|By:||J. M. Coetzee|
|Award(s):||Man Booker Prize (1999)|
|Nobel Prize in Literature (2003)|
193 pointsI've Read It I Want To Read It
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David Lurie, a middle-aged divorcee lecturing at the Technical University of Cape Town, has an impulsive affair with a student. When the passion sours and he is denounced, he resigns and retreats to his daughter Lucy's isolated smallholding. For a time, he finds calm in the routine of farm life, but the balance of power in the country is shifting. When he and Lucy become victims of a savage and...
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Disgrace falls just short of being one my favourite books of all time. Why? Because it tends to get too philosophical towards the end even sampling Byron (on whom I wrote my MA essay back in 2017) and ending with a whimper as do certain books do to leave things to the reader's imagination and analysis. But J M Coetzee is a newfound author that I would be reading more of because his lyrical language, extraordinary vocabulary, and the ability to describe things like he does is unmatched. Disgrace will require a reread. TN.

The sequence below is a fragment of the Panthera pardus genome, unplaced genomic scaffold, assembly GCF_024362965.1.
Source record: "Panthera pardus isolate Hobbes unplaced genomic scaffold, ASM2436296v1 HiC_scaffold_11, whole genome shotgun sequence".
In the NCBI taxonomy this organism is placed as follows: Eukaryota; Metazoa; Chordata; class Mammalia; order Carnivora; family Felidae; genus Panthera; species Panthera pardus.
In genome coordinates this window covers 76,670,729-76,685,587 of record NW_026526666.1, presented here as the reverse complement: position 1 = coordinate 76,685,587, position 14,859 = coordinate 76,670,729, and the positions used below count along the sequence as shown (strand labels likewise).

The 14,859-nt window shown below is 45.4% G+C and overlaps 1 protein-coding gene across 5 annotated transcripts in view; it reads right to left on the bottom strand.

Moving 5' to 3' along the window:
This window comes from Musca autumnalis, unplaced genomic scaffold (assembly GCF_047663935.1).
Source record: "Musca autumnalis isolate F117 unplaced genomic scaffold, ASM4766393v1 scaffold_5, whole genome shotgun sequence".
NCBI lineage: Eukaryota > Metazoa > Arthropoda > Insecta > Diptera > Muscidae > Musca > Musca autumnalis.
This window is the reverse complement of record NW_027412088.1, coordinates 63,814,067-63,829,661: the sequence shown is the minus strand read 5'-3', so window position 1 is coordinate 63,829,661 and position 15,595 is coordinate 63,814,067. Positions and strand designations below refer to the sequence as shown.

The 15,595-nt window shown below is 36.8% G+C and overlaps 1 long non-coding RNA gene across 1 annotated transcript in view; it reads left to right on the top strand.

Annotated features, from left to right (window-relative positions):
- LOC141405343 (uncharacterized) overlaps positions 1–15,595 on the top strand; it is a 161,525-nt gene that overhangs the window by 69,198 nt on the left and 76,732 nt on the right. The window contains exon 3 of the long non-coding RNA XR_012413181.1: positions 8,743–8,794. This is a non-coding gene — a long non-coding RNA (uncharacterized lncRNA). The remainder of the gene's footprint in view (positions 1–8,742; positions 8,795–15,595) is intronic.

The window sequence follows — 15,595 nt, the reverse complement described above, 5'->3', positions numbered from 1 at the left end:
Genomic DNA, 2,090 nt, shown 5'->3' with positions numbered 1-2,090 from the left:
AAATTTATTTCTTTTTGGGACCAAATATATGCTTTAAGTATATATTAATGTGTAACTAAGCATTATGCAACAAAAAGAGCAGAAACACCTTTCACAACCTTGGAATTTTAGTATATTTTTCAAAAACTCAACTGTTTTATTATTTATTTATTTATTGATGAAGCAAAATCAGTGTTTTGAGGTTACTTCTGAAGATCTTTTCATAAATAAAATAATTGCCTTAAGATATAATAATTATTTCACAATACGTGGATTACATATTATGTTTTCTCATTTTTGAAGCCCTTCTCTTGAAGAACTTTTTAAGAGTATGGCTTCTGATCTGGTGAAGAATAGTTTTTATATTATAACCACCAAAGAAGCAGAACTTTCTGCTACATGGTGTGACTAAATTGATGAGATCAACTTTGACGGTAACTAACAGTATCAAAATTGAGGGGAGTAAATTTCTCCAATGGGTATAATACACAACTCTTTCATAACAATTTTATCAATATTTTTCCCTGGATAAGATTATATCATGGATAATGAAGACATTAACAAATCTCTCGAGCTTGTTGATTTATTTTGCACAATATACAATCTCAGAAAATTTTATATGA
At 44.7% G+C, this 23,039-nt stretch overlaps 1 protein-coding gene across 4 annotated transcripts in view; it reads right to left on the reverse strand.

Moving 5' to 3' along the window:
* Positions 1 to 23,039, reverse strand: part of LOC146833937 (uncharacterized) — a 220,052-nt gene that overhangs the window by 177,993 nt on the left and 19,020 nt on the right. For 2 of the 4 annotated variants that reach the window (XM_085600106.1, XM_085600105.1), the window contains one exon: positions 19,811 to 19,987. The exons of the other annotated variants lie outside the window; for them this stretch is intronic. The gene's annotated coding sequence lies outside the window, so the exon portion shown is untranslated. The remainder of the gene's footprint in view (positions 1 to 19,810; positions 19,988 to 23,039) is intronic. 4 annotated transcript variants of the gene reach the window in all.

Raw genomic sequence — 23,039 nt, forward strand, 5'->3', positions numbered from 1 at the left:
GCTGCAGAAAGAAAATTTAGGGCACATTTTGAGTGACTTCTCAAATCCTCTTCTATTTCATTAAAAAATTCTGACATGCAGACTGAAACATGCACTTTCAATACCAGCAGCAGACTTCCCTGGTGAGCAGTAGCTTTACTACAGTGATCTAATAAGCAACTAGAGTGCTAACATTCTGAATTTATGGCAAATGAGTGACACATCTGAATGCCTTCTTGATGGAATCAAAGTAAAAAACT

Apr 7th, 2020
common story with unexpected twist. enjoyed this and it's continued to "haunt" me
Jan 4th, 2018
Sep 4th, 2015
Jun 25th, 2015
I actually quite liked this book! It started off very much like I expected it would for one about a guy who has been disgraced, but towards the middle it took a far different turn from what I was expecting. It ended a little abruptly, I felt it could have done with more, but then at the same time it was a good time to end too! Worth a read.
Feb 17th, 2015
Dec 12th, 2014
Jul 21st, 2013
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